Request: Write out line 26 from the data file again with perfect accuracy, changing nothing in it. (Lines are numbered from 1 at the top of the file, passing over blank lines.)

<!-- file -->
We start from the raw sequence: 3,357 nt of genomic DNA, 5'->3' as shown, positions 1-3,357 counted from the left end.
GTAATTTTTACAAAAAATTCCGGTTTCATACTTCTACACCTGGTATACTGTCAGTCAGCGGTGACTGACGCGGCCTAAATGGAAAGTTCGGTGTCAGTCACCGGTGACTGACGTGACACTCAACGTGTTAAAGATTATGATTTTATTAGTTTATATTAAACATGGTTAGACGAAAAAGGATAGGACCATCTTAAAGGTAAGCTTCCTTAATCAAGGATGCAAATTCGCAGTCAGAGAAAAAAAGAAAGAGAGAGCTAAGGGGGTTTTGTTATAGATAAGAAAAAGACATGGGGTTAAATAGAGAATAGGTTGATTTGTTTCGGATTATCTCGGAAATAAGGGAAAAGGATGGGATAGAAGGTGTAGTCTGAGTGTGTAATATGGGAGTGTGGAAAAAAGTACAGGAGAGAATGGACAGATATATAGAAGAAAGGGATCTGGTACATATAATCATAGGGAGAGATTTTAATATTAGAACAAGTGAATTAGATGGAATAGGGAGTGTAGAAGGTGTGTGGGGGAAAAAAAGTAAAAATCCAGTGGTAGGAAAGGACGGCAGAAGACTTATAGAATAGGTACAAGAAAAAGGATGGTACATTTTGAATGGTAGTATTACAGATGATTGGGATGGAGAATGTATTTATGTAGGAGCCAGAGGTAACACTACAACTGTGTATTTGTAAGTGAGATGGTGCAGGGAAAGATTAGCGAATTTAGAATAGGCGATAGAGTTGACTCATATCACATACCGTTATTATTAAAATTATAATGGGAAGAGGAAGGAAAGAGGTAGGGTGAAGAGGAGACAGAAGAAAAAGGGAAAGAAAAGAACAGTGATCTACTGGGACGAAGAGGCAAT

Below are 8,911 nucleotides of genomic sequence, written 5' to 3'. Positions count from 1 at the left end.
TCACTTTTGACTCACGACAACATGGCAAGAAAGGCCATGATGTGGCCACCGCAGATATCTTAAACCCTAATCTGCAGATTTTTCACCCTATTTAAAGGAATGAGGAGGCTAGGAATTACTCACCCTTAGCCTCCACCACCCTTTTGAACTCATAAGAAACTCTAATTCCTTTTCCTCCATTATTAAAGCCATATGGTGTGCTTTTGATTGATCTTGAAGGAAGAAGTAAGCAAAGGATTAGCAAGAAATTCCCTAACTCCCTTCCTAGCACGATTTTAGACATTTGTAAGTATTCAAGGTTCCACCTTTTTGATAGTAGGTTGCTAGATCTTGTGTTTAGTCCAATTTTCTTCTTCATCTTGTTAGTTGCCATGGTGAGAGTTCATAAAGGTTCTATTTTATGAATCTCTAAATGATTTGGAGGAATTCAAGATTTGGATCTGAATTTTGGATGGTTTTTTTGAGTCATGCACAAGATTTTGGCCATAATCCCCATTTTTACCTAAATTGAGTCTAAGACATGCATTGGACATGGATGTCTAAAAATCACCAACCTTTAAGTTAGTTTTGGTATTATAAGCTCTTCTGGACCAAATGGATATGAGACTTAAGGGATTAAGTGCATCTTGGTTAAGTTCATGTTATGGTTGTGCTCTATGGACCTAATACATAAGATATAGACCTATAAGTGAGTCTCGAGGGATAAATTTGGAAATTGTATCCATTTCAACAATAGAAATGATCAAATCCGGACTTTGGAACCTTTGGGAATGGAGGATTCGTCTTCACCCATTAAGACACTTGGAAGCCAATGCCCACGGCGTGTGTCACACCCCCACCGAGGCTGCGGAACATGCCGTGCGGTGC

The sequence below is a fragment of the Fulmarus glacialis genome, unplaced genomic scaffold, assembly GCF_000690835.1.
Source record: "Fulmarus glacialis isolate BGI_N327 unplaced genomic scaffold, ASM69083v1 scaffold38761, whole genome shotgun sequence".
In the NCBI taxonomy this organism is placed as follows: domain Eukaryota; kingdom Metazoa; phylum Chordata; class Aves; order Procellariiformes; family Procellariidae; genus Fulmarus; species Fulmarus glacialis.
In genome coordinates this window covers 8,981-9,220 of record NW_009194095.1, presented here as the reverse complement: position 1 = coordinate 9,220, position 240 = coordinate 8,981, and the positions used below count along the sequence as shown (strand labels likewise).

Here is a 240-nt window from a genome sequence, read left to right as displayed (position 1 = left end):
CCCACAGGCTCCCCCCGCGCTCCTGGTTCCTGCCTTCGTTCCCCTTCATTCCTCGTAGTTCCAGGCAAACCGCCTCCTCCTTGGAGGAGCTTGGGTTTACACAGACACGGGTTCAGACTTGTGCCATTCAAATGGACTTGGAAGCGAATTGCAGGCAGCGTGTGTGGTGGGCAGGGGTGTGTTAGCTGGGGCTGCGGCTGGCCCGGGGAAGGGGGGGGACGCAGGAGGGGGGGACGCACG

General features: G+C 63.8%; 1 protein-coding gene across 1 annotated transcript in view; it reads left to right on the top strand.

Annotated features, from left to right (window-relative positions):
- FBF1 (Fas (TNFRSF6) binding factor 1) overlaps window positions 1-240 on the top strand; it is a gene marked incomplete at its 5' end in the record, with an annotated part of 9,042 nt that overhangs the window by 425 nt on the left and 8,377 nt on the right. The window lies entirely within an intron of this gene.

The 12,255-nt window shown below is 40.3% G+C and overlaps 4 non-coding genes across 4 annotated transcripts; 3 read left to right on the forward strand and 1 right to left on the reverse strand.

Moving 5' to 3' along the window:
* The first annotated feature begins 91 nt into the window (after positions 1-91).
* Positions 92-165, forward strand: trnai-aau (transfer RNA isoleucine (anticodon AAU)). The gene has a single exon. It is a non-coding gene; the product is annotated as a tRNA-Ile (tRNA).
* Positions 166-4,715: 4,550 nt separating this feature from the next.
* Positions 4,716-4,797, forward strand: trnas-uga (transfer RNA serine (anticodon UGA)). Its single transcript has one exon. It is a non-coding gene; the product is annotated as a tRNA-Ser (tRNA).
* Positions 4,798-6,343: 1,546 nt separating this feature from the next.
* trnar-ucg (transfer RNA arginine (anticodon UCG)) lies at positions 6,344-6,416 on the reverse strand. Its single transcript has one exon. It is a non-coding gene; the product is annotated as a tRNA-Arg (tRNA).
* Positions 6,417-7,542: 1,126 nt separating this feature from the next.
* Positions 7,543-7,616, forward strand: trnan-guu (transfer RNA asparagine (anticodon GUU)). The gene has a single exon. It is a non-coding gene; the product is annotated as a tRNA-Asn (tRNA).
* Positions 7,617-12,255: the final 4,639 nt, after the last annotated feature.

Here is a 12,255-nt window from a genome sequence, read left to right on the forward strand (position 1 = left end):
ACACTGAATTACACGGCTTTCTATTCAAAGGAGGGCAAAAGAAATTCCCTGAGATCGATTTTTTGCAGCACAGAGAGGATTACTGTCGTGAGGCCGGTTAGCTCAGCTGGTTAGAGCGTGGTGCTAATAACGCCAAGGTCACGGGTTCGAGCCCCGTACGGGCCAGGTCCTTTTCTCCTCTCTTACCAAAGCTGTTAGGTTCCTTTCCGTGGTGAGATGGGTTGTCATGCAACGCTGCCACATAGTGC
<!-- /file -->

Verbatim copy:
ACACTGAATTACACGGCTTTCTATTCAAAGGAGGGCAAAAGAAATTCCCTGAGATCGATTTTTTGCAGCACAGAGAGGATTACTGTCGTGAGGCCGGTTAGCTCAGCTGGTTAGAGCGTGGTGCTAATAACGCCAAGGTCACGGGTTCGAGCCCCGTACGGGCCAGGTCCTTTTCTCCTCTCTTACCAAAGCTGTTAGGTTCCTTTCCGTGGTGAGATGGGTTGTCATGCAACGCTGCCACATAGTGC